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The UEBC examples are presented in two Samplers: Sampler 1 for literary materials and Sampler 2 for technical materials. Each is available in embossed and simulated braille.
Sampler 1 (literary materials) includes excerpts taken from published materials from a number of countries (which results in some spelling variations). A specially composed story, AA Day in the Life,@ illustrates as many UEBC changes as possible.
A list of basic mathematics compares the way each example would be brailled in UEBC, EBAE, Nemeth Code and BAUK (as brailled using the code of the Braille Authority of the United Kingdom). There is also a sample of algebra.
At the beginning of each sample there is a list of the UEBC new or changed symbols you will encounter.
If you would like to have a copy of the original print on which Sampler 1 is based, please contact:
The American Foundation for the Blind National Literacy Center Contact: Frances Mary D'Andrea 404-525-2303 or AFB's Information Center 800-232-5463 E-mail: firstname.lastname@example.org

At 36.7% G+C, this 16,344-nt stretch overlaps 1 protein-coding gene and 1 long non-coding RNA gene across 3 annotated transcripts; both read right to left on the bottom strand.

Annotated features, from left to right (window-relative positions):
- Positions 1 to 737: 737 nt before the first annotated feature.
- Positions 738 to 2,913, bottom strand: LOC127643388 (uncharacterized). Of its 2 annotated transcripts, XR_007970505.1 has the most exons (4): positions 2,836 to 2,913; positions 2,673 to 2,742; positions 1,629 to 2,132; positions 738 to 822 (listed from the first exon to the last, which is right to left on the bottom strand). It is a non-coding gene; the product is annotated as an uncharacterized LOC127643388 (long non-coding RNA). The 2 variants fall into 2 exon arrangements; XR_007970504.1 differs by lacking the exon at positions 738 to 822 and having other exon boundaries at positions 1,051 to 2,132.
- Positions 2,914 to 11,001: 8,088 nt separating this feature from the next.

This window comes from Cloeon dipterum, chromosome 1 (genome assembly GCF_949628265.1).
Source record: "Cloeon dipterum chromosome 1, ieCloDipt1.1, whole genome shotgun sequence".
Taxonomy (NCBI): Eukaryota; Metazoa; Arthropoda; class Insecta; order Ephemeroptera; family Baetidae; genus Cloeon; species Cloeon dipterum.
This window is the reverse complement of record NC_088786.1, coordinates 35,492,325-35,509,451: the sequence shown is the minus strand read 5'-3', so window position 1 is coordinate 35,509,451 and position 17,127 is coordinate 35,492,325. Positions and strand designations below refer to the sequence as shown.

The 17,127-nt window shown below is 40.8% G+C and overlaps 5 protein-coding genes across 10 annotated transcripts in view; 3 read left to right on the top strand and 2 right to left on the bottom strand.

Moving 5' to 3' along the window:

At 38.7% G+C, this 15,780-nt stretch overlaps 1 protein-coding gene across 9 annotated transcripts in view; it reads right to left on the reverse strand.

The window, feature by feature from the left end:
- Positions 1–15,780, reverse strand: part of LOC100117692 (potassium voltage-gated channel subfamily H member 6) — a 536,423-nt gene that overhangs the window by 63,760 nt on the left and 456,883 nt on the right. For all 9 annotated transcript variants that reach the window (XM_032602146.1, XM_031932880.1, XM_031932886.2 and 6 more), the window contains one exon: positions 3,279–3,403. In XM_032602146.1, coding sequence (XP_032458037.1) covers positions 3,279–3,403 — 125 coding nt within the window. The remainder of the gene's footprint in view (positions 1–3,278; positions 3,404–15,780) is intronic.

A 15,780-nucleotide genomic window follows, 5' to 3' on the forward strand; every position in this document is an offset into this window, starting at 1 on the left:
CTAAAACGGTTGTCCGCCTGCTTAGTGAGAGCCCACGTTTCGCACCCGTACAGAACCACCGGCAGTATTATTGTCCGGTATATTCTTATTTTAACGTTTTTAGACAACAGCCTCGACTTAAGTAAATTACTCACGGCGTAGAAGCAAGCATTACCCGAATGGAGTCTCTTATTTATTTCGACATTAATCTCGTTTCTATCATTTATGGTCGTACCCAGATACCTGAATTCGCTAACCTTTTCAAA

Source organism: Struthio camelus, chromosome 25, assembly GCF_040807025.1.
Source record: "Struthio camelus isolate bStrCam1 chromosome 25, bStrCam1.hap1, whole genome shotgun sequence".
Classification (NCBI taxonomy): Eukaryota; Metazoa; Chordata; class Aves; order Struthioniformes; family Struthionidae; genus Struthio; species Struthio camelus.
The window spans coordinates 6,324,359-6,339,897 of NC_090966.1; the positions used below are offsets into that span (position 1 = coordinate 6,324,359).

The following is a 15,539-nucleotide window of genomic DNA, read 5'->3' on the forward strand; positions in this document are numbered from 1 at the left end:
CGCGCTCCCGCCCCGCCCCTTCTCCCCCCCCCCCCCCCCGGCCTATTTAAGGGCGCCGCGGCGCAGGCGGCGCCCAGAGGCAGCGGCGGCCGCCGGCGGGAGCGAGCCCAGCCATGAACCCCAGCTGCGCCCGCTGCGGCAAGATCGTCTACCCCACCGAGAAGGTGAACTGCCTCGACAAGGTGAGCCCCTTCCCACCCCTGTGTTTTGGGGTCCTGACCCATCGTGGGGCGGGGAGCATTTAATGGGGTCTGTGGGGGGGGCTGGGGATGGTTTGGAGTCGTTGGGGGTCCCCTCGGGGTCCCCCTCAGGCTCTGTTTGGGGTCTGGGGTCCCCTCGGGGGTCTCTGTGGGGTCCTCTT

Those who wish a simulated braille copy of Sampler 1 (which includes the print) should request it from The American Foundation for the Blind also.
Sampler 2 (technical material in two braille volumes) includes published works of elementary arithmetic, algebra, calculus, chemistry and computer notation. Each sample is presented in UEBC and either Nemeth Code, Computer Code or Chemistry Code as it would be brailled in North America today.
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To help those who are not familiar with these codes there is a list of symbols required to read the material which precedes each sample.
To receive a copy of the BANA UEBC Sampler 2 please contact:
Eileen Curran, BANA Chair National Braille Press 88 St. Stephen Street Boston, MA 02115 888-965-8965 #17 or 617-266-6160 #17 fax: 617-437-0456 email@example.com
BANA wants your comments and has prepared a short list of questions as a guide (to get you started). It is at the end of this Sampler. You will find the contact person=s name and address there. You may respond in braille, print, on audio tape or by e-mail.
Thank you for reading the Sampler and for sending your comments to BANA. You will be able to get up-to-date information on UEBC by visiting the BANA web site at http://www.brailleauthority.org
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BANA UEBC Sampler 1, April 2001 7